I know this question is a bit tactical and technical compared to our usual topics, yet I thought it would be important to answer because we get asked so often. As you listen on, you will hear both HOW to find existing results (even if you think they’re wayyyy old), and we will offer a quick reason WHY it’s important to get old results.

You’ll also get a list of books that you may have used a code from that you can import into the newest, snazziest report layout and dashboard. Even if you have your personal results already, if you’re a people manager or strengths champion, this could be an important question for you to know the answer to because your new hires or future people you’ll coach will likely have this question.

Have You Downloaded Your Strengths Tools?

One of the best ways leaders can build a strengths-based culture is to offer an appreciation of strengths in action. If you’ll notice what works, you’ll get more of what works because people can replicate what they’ve already done well. Get started by downloading this awesome tool that offers you 127 Easy Ways to Recognize Strengths on your team.

What To Do If You Have Existing Results But You Don’t Know Where They Are

If you have existing results, you can use your credentials from any of the old Gallup sites to import your data into the newest version of the Gallup Strengths Center. If you're working with a leadership and strengths training company like mine, you’ll get asked for each person’s individual results so that we can give you better insights and make custom company level reports that take the individual insights and turn them into team level conversations. 

Over the years, there have been different landing pages and dashboards for all of these different places where you could get started with strengths. Although the books were different, the assessment is the same. So you can take your login information from those old sites and use the same credentials in the Gallup Strengths Center. If you do that, it will import your old results into the most recent report layout and dashboard.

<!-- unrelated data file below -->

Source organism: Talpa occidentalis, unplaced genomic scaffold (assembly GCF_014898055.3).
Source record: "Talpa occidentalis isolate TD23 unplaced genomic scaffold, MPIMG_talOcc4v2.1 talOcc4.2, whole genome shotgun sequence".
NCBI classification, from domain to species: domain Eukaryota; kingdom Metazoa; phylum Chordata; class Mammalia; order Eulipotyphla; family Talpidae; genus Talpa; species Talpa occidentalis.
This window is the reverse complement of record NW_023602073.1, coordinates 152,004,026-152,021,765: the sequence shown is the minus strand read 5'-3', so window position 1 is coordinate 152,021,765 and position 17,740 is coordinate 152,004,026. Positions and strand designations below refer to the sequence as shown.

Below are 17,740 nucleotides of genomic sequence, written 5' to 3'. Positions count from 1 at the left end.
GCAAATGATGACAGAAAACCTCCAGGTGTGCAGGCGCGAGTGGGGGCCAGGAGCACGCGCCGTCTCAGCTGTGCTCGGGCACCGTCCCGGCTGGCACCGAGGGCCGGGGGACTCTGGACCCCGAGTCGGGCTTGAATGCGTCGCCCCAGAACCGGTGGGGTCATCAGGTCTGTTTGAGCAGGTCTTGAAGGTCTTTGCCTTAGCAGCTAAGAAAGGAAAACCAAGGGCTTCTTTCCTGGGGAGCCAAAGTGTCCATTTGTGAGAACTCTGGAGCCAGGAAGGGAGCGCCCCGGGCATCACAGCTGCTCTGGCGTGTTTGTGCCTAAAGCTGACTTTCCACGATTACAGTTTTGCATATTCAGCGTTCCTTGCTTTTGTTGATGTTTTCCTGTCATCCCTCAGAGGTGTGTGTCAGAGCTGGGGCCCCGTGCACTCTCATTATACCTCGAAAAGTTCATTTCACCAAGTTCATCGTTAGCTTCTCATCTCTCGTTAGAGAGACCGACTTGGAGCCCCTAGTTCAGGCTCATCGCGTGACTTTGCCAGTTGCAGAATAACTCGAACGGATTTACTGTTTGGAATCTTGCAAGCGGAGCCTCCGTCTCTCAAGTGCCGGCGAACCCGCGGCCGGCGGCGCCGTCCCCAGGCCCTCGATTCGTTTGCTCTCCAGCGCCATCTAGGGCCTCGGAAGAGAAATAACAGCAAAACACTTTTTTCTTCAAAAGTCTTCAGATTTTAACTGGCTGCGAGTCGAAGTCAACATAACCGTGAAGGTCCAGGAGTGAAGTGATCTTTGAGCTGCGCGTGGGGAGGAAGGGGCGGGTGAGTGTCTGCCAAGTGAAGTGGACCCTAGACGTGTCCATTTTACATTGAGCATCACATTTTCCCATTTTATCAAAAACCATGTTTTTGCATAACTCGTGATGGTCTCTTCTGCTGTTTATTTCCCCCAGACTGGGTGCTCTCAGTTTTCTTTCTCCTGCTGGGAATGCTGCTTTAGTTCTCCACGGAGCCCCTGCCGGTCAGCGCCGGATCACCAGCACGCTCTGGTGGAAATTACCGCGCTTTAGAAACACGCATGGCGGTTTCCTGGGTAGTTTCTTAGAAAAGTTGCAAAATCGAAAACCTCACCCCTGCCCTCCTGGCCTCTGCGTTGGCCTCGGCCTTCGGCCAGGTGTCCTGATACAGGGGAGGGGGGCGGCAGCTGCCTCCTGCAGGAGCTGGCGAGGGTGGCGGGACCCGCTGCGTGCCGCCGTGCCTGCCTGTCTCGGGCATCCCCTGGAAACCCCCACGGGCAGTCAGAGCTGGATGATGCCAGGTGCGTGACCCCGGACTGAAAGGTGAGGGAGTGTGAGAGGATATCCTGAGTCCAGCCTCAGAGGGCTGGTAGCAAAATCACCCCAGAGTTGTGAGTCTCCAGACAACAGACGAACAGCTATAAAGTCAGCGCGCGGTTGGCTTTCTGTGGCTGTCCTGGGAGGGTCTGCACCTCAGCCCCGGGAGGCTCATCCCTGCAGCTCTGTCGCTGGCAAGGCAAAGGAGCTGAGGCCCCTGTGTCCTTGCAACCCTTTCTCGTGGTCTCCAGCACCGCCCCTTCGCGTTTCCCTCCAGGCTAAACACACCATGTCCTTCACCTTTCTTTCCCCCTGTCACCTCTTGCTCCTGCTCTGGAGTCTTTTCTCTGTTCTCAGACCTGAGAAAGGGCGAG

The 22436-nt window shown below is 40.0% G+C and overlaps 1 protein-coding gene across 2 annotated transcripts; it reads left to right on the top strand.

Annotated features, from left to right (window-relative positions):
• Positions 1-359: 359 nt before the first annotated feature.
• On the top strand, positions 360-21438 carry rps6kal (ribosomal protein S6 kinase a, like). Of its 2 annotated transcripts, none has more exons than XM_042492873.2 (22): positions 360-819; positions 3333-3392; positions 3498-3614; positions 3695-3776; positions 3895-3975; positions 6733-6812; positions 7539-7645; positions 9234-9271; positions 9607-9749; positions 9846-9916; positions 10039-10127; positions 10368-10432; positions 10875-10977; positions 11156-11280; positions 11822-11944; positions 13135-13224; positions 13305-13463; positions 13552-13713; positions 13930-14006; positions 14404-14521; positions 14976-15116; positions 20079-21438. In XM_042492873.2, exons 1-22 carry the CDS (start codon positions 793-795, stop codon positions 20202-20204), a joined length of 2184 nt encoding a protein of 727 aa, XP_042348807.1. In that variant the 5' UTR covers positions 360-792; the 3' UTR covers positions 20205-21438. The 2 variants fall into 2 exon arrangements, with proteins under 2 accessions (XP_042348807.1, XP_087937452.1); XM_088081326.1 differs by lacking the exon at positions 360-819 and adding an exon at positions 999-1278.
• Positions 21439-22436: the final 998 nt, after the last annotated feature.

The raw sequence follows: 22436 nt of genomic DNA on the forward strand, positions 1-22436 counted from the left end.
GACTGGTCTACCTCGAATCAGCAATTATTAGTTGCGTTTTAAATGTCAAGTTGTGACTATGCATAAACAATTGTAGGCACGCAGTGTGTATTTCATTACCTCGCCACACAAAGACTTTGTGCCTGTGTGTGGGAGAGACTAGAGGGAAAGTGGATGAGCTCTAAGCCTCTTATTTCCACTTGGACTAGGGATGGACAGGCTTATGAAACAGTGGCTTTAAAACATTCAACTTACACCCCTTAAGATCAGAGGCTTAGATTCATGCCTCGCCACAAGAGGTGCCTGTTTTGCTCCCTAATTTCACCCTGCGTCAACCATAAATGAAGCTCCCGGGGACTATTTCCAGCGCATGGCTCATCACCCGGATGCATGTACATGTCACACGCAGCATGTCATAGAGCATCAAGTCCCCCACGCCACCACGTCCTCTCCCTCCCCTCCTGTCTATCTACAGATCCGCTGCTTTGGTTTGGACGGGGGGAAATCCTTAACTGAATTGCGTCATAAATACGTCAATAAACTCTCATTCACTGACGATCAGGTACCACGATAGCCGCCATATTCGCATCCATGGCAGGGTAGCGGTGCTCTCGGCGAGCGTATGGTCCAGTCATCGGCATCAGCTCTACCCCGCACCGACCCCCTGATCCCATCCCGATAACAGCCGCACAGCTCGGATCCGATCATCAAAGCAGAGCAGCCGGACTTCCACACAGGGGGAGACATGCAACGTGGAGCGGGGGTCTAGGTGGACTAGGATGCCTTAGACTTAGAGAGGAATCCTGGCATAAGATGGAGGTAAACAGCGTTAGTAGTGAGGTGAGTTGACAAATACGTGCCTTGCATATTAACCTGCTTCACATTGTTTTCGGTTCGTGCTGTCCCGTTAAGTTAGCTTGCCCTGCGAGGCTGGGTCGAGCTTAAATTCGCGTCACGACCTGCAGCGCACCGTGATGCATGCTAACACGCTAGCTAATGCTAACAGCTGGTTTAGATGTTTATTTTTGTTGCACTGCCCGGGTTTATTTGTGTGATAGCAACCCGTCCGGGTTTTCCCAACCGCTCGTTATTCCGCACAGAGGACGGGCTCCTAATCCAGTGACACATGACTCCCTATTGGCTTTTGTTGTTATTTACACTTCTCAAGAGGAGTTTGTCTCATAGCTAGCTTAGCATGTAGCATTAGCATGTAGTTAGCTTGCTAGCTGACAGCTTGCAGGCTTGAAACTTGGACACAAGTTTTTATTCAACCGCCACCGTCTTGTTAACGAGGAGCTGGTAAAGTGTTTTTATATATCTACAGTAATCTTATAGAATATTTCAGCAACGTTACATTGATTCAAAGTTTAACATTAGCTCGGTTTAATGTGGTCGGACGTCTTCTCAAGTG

This is helpful if you’re a busy person and you have a calendar already filled with meetings and to do’s — because when you have a training coming up and you’d rather not spend 45 minutes of your life answering questions you already answered when you did it years ago — you can just pull in your existing data. The problem is that people say, “Oh geez … I did StrengthsFinder like 3 jobs ago. I have no idea how to find it.”

Or if you’re like me and you first did the StrengthsFinder assessment over 15 years ago, you'll probably have no way of guessing your username and password from those days.

If You Had An Account At One Point But You Have No Idea What Site To Log Into Or What Your Credentials Are

My recommendation is to first go into the Gallup Strengths Center, click Sign In at the top right (or if you’re on mobile, tap the main menu in the top left to get the sign in). THEN do a test with your old email addresses. Check your old work and personal email addresses you might have used with the forgot password function. On their site, their version of “forgot password” is a link called "Need help with your username or password?" If you do this first, it will help you confirm whether an account exists at Gallup with a given email address.

For example, I found mine with a yahoo account from the 1990s. If you type in your old address and it works, you'll get a message back from Gallup saying they sent you an email to update your account. Boom you’re in.

Even when you are unsuccessful, It helps you narrow down the accounts. For example I typed in my old email address from the employer I worked for in those years. And I got a message that says, “Your email address does not match any accounts that we have on record. Please try again or create an account." So it’s a step in your sleuth work to tell you whether you used that address back in the day.